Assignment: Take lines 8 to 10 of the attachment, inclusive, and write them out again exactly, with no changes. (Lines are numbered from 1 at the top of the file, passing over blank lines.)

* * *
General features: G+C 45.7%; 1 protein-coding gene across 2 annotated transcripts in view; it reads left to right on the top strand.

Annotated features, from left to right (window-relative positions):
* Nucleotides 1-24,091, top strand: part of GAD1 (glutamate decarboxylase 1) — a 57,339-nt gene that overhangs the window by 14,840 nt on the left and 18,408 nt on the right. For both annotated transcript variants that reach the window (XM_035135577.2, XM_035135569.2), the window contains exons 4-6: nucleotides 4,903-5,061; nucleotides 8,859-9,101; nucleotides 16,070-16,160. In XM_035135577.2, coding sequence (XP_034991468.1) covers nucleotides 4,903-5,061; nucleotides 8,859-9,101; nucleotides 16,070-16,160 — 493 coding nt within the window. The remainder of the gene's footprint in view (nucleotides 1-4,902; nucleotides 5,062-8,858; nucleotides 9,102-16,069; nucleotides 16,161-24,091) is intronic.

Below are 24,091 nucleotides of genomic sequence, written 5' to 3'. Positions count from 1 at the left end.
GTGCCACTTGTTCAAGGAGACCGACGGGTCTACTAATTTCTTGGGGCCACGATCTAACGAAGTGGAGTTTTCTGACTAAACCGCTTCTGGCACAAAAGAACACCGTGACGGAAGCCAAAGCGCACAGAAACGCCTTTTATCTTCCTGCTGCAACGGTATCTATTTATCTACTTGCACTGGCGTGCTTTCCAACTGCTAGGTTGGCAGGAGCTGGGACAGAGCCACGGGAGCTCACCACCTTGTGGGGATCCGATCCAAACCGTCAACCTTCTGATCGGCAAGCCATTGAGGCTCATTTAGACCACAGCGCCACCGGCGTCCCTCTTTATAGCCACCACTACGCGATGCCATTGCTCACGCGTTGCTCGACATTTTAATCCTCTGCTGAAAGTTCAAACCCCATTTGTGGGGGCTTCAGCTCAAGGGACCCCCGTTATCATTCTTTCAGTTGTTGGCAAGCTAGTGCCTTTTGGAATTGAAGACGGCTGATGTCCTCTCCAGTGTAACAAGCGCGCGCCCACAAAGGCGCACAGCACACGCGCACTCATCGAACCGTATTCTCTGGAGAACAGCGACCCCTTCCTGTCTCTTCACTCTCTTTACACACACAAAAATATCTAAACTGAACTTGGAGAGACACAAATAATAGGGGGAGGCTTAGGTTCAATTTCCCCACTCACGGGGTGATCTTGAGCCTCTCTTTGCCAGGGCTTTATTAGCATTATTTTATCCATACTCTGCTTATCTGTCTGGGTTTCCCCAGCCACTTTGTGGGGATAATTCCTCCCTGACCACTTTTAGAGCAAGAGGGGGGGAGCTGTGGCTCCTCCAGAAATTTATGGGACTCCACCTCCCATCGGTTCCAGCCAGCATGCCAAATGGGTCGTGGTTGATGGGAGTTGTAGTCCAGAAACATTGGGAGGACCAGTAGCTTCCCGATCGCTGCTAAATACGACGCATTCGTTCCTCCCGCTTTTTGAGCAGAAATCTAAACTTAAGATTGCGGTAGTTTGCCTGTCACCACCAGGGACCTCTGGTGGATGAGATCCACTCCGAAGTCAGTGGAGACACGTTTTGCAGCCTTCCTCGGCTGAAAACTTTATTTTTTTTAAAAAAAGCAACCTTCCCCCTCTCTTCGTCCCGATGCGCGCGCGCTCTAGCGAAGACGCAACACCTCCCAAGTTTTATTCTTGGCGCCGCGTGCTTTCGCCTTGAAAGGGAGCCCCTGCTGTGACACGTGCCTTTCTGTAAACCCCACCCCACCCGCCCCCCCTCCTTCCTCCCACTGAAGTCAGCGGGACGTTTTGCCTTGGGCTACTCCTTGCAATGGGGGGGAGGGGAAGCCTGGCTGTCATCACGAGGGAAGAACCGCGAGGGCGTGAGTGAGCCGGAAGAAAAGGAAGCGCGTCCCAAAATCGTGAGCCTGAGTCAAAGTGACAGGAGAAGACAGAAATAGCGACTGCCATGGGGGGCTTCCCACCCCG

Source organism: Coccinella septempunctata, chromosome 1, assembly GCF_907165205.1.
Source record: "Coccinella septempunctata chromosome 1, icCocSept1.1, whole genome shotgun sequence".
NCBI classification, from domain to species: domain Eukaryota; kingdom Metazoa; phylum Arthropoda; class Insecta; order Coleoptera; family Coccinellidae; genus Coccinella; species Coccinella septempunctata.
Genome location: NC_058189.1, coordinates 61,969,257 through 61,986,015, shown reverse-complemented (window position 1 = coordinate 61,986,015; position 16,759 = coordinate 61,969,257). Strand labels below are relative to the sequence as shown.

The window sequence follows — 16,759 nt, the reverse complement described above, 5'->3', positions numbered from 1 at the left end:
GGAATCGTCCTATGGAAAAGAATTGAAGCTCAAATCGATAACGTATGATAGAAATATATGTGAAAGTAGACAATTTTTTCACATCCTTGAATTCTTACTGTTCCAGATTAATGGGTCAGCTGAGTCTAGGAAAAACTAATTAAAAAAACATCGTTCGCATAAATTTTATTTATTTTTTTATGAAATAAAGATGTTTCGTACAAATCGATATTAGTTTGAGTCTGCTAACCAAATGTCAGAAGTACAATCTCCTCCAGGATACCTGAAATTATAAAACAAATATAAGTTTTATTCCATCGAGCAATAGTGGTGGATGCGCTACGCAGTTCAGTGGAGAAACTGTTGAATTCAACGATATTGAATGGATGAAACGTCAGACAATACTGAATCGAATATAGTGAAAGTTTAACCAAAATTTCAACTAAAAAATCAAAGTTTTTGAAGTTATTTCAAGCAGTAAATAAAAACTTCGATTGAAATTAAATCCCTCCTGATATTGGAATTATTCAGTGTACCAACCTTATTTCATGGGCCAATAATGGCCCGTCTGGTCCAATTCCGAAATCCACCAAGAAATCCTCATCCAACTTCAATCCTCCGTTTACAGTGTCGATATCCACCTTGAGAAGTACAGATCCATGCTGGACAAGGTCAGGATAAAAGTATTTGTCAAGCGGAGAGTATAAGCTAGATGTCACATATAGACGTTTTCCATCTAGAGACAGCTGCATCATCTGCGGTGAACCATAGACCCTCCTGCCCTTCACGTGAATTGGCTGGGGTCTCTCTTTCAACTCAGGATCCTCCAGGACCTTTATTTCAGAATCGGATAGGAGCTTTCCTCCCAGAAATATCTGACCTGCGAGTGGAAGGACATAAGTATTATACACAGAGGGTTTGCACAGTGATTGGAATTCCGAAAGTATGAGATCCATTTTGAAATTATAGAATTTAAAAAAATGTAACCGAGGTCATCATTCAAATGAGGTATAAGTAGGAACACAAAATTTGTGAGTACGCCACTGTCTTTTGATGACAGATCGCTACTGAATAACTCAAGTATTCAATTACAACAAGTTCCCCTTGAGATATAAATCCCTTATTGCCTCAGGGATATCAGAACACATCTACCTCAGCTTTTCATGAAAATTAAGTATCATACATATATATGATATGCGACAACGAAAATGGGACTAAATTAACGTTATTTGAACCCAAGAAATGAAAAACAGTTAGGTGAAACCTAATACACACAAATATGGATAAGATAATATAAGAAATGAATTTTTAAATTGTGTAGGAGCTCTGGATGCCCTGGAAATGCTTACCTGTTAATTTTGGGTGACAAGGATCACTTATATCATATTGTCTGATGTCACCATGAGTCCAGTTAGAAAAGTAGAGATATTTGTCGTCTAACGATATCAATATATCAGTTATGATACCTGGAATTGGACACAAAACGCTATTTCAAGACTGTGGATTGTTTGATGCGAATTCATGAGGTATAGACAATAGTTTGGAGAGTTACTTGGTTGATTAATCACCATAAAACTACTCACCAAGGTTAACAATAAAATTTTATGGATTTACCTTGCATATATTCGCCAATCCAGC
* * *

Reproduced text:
NCBI classification, from domain to species: domain Eukaryota; kingdom Metazoa; phylum Arthropoda; class Insecta; order Coleoptera; family Coccinellidae; genus Coccinella; species Coccinella septempunctata.
Genome location: NC_058189.1, coordinates 61,969,257 through 61,986,015, shown reverse-complemented (window position 1 = coordinate 61,986,015; position 16,759 = coordinate 61,969,257). Strand labels below are relative to the sequence as shown.

The window sequence follows — 16,759 nt, the reverse complement described above, 5'->3', positions numbered from 1 at the left end: